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Church welcomes PM’s decision on Syrian refugees

Syrian refugees on boat

Safe ground: Syrian refugees jump off a boat as they arrive on the Greek island of Lesbos on September 3.
Photo: CNS photo/Dimitris Michalakis, Reuters

By Peter Bugden

CHURCH leaders and agencies have welcomed the Federal Government’s decision to permanently resettle 12,000 refugees from Syria and Iraq.

Prime Minister Tony Abbott announced the one-off humanitarian intake on September 9 in response to the refugee crisis engulfing the Middle East and Europe.

Mr Abbott said this would be in addition to the previously existing humanitarian program of 13,750 refugees for this financial year.

He said priority would be given to those most in need – the women, children and families of persecuted minorities who had sought refuge in Jordan, Lebanon and Turkey.

Australian Catholic Social Justice Council chairman Bishop Vincent Long Van Nguyen welcomed Mr Abbott’s announcement.

“This is a generous response to suffering that demonstrates the compassion of the Australian people,” Bishop Long said.

He was speaking at the launch of the Australian Catholic Bishops’ 2015-16 Social Justice Statement – “For Those Who’ve Come Across the Seas: Justice for refugees and asylum seekers”.

Others welcoming the decision included Catholic Social Services Australia and St Vincent de Paul Society.

CSSA chief executive officer Marcelle Mogg said the Government’s response and scale of it was welcome and encouraging.

“Catholic social service agencies across Australia stand ready to assist in the reception and settlement on a permanent basis of the additional 12,000 people that will join us in building a strong, compassionate Australia,” Ms Mogg said.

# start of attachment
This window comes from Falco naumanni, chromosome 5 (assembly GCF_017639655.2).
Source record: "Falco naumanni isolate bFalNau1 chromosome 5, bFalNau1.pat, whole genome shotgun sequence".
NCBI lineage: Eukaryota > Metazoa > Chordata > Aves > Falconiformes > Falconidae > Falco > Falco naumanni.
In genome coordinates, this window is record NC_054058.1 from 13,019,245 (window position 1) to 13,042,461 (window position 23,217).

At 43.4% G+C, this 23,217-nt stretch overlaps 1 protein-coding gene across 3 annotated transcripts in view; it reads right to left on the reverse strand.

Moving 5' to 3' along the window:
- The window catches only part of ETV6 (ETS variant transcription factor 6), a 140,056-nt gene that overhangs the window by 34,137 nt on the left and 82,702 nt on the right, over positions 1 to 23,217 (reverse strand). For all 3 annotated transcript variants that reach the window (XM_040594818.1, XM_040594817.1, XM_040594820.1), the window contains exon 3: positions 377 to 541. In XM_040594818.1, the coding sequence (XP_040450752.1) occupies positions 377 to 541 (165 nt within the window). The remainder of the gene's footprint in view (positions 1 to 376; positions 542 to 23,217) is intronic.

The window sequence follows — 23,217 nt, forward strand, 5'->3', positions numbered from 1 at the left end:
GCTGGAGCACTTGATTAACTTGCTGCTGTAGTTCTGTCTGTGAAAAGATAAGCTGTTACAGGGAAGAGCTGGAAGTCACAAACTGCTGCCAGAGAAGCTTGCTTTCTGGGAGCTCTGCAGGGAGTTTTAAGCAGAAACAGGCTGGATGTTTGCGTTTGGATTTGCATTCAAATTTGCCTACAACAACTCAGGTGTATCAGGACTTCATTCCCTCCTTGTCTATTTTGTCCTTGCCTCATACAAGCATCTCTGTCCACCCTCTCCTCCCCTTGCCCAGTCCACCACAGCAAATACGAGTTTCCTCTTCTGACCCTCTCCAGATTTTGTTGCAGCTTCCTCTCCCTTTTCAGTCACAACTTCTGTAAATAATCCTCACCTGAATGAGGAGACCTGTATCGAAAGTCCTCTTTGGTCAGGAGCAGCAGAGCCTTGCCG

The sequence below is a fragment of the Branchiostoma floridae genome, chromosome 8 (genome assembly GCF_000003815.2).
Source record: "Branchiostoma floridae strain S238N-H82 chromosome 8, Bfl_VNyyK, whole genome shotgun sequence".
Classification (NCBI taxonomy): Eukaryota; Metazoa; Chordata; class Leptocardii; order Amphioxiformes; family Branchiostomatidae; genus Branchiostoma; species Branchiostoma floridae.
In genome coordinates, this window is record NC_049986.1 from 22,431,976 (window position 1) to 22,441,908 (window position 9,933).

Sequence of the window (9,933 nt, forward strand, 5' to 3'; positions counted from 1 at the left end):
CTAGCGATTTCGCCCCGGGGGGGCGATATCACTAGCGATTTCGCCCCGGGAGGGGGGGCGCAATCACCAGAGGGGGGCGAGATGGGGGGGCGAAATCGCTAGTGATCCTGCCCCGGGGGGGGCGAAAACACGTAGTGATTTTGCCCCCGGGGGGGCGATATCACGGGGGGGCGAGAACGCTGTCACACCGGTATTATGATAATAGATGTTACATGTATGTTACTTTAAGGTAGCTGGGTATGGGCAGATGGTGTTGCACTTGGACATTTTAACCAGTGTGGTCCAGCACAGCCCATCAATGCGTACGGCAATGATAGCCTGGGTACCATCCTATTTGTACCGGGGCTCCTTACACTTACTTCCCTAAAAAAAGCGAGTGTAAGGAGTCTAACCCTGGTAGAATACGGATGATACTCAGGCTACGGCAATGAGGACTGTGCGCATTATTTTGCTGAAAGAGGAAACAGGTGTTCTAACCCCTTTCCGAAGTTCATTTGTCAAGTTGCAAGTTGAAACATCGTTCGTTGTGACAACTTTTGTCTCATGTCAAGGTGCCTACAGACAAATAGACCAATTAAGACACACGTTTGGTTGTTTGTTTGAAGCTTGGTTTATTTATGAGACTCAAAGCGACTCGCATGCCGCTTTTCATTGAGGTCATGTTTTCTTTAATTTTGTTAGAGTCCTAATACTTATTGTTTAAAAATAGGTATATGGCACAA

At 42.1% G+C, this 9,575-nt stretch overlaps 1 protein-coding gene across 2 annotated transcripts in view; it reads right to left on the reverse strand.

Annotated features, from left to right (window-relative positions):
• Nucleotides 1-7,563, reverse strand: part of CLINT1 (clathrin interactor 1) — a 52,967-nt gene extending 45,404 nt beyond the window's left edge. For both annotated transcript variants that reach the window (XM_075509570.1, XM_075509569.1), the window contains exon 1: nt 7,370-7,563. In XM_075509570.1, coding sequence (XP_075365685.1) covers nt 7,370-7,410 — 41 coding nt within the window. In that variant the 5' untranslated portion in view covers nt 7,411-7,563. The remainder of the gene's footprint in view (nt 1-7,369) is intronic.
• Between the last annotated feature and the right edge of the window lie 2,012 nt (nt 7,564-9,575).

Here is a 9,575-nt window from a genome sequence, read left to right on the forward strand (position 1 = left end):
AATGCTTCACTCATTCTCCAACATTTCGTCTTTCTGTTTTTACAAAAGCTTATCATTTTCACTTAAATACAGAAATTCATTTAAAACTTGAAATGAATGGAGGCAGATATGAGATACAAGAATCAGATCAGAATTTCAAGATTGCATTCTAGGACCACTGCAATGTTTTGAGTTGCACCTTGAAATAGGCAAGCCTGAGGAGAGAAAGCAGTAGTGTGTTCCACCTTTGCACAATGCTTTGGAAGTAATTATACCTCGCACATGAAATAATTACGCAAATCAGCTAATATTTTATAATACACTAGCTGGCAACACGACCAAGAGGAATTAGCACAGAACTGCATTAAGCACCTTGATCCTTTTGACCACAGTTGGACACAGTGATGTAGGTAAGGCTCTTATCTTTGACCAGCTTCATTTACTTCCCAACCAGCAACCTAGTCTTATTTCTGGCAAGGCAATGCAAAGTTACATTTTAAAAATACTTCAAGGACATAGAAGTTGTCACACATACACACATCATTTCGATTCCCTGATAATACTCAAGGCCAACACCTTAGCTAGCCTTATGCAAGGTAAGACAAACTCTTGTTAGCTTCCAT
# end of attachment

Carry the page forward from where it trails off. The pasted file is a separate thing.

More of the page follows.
“Many of our agencies currently provide settlement services and we have the capacity and expertise to ensure that people arriving in Australia are assisted to adapt to local customs, learn about life in Australia, and forge strong relationships among their new communities.”

CSSA also welcomed Mr Abbott’s announcement of about $44 million in aid to Syrians and Iraqis seeking refuge in neighbouring Middle East countries.

In welcoming the Prime Minister’s announcement on the refugee intake, St Vincent de Paul Society’s national chief executive Dr John Falzon said the society hoped the Government would consider expanding on the number of refugees welcomed.

The organisation’s national president Graham West said for the Syrians being resettled in Australia, the society was willing to do everything it could to help them join the community.

“Our members operate refugee and asylum-seeker services including providing financial and information support to migrants and refugees, for example through home visitation, food and financial help, visits to detention centres, and homework centres,” Mr West said.

“We hope that this welcome announcement will signal a new path forward for Australia in welcoming all who seek a safe haven.”

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